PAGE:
NPCA white logo in photo of blue skies and tall green trees
NPCA white logo in photo of blue skies and tall green trees

07.16.2020

BEHAVIOURAL AND CAPACITY ISSUES TAKING PLACE AT NPCA CONSERVATION AREAS

Closure of Conservation Areas to be considered if situation does not improve.  

Excessive littering, large group gatherings lack of social distancing, and illegal alcohol use are only a few of the issues facing conservation areas managed by the Niagara Peninsula Conservation Authority (NPCA).  

The NPCA manages 41 conservation areas, home to unique ecologically significant features, flora, and fauna. These parks closed in mid-March following Ontario’s emergency order and have since then reopened as part of phase two of the province’s reopening framework.

Since their reopening, a mix of isolation fatigue, beautiful sunny weather, and the announcement of less-strict regulations has caused these natural spaces to become major ‘hot spots’ for locals and tourists alike.

“While it is the goal of the conservation authority to offer our communities opportunities to connect with and explore nature, and we would like to offer our parks to as many guest as possible, we are urging NPCA park visitors to enjoy the outdoors responsibly and be respectful when visiting our parks,” says Alicia Powell, NPCA Manager of Conservation Area Services. “In the last few weeks we have had to shut down tailgate parties and beach bonfires, and separate large groups often swimming illegally. These activities simply can’t continue.”

The NPCA reminds guests that everyone has a role to play in keeping each other safe during this critical time. The following guidelines remain in effect;

  • Practice physical distance by staying 2 metres (6 feet) apart from other visitors
  • Do not gather in large groups of more than 10 people
  • Alcohol is prohibited in day-use areas of all NPCA conservation areas
  • Cliff jumping is prohibited
  • No swimming is permitted, except for designated areas at Binbrook, Chippawa Creek, and Long Beach Conservation Areas
  • Keep pets on leash and clean up after them  
  • Do not litter
  • Take trash with you when leaving the property, please refrain from bringing any glass bottles
  • Respect wildlife and plant-life  
  • All visitors must vacate by 8 p.m.

To help protect both staff and visitors, the NPCA is implementing several measures to manage capacity, address overcrowding and promote physical distancing in its parks and facilities. This includes limiting the number of daily visitors at Binbrook, Ball’s Falls, Chippawa Creek, and Long Beach Conservation Areas, and increasing enforcement and patrol at these properties.

When planning your visit to an NPCA Conservation Area, consider the following:

  • Plan your visit during off-peak times such as weekdays or early morning
  • Visitors will be admitted on a first-come, first-served basis
  • Be prepared for delays and wait times at the gate during peak hours (Sat-Sunday, 12-5 p.m.)
  • Once the park reaches capacity for the day, be prepared for gate closures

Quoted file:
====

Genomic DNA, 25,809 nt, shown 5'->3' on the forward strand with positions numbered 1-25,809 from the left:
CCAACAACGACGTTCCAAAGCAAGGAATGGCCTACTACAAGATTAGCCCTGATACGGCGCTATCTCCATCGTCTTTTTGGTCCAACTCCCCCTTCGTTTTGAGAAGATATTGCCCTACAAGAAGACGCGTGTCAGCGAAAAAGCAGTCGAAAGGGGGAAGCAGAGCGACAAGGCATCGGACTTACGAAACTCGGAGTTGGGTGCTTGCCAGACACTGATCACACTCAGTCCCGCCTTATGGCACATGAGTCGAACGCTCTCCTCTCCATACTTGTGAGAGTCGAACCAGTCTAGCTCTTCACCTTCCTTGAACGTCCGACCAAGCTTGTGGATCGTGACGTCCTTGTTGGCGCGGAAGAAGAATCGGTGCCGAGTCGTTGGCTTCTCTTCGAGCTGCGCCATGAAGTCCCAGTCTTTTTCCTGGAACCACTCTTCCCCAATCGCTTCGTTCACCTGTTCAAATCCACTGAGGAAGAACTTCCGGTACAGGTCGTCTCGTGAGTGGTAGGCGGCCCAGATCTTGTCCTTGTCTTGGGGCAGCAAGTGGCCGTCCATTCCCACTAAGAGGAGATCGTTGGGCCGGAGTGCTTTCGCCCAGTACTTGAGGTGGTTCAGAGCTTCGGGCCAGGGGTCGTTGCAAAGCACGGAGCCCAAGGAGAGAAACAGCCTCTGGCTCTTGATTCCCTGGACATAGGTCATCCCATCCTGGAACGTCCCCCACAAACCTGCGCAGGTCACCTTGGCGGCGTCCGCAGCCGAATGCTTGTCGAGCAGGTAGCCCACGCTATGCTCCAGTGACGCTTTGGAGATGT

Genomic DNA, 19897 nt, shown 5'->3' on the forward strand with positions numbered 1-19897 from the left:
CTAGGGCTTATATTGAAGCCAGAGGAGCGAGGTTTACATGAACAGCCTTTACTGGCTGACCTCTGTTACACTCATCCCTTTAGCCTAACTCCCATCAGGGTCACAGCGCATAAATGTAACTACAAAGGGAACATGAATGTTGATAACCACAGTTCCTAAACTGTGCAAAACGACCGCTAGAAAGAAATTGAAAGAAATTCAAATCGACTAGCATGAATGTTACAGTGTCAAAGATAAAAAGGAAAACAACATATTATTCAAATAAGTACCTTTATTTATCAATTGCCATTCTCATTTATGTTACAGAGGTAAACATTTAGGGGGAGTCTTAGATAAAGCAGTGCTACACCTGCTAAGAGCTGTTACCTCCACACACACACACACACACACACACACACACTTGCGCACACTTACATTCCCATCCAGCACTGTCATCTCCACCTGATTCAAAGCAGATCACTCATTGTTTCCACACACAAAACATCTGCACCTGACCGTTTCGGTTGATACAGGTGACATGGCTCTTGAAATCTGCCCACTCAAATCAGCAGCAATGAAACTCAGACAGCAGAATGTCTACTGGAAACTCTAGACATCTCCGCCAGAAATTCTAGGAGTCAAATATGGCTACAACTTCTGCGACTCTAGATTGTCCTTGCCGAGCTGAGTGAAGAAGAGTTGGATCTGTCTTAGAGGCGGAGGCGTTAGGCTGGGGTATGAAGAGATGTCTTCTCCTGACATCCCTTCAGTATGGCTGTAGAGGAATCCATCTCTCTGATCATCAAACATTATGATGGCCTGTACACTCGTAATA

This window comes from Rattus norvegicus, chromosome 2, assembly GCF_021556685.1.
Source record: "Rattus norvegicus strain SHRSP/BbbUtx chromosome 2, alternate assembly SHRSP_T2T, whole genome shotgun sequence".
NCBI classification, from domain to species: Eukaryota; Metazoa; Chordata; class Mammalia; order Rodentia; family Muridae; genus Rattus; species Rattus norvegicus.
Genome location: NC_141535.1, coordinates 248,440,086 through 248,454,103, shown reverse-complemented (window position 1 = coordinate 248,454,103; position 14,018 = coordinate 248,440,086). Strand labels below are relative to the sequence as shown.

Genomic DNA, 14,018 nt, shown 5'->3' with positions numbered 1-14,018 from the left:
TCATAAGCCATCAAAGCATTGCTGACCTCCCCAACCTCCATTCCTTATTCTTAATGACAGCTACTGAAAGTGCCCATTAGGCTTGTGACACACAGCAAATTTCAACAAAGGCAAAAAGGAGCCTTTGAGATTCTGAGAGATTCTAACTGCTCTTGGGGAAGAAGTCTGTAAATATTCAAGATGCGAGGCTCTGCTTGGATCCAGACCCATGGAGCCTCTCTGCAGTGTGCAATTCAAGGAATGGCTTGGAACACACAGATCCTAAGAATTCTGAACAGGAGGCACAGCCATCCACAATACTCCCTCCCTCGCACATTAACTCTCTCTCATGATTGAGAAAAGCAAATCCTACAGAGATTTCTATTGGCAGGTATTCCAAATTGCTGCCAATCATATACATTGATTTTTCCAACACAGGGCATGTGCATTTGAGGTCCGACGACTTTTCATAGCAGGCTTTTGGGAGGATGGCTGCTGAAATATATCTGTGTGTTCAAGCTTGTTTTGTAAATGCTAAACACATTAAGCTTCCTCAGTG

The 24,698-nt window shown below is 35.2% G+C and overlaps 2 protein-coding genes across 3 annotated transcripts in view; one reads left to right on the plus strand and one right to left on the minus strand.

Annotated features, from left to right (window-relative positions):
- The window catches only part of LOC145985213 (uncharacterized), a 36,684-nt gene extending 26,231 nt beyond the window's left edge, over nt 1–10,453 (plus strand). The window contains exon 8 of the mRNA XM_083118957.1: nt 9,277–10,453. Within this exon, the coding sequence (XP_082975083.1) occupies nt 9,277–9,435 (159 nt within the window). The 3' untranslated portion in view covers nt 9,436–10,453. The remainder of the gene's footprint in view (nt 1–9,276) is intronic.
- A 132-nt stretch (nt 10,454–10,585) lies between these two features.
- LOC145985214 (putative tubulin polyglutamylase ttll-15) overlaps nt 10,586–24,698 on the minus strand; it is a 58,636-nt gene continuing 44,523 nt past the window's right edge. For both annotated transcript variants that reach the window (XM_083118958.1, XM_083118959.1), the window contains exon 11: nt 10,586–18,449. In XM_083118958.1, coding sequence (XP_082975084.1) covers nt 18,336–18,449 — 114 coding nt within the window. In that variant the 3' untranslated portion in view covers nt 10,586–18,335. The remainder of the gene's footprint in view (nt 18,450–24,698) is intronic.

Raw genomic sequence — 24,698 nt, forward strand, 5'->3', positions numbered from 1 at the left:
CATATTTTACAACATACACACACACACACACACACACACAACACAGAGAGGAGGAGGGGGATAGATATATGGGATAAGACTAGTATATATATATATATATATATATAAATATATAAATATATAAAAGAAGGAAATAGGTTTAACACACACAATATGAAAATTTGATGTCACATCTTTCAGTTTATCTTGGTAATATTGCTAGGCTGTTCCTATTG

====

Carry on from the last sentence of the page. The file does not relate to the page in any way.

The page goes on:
• NPCA staff will provide regular updates regarding wait times and capacity on park voicemails and social media accounts, review these prior to visiting
  • Parking is limited and walking, biking and carpooling are highly encouraged  
  • If a conservation area seems busy, try visiting another park
  • Visitors with reservations for Treetop Trekking, BorderPass, and Binbrook Wave Rentals should arrive early to avoid delays. Should capacity be reached, they will still be permitted in the area with proof of reservation
  • NaturePlus Pass holders and local area visitors should arrive early to avoid lines and access restrictions
  • While garbage receptacles are available and will be emptied as frequently as possible, please take your waste with you and dispose at home

“We have made every effort to keep our conservation areas open because we recognize the value of connecting with nature and its benefits to physical and mental well-being,” adds Chandra Sharma, NPCA CAO and Secretary Treasurer. “We are working hard to strike a balance between ensuring that we are managing our conservation areas in a responsible manner and giving people the opportunity to step into nature, get some exercise, and explore nature with loved ones. We are hoping this message will further educate our guests on the importance of responsible use before we have to begin considering the closure of these beautiful parks.”

The NPCA will continue to monitor and manage visitor behaviour at all its parks and will take the necessary action to protect public health and safety.

For more information about the Niagara Peninsula Conservation Authority, please visit www.npca.ca. Follow updates on NPCA operations during the pandemic at Get Involved NPCA, or Facebook and Twitter.

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About NPCA:

The Niagara Peninsula Conservation Authority (NPCA) is a community-based natural resource management agency that works to protect, enhance, and sustain healthy watersheds. With 60 years of experience, the NPCA offers watershed programs and services that focus on flood and hazard management, source water protection, species protection, ecosystem restoration, community stewardship, and land management.

The NPCA is one of 36 Conservation Authorities in the Province of Ontario and manages 41 Conservation Areas within the Niagara Peninsula watershed held in public trust for recreation, heritage preservation, conservation, and education. These natural and shared greenspaces marry nature, culture and adventure to create limitless opportunities for discovery.

Questions related to the above release should be directed to:
Erika Navarro, Communications Specialist
905.788.3135 ext.262
Mobile: 905-650-4027
enavarro@npca.ca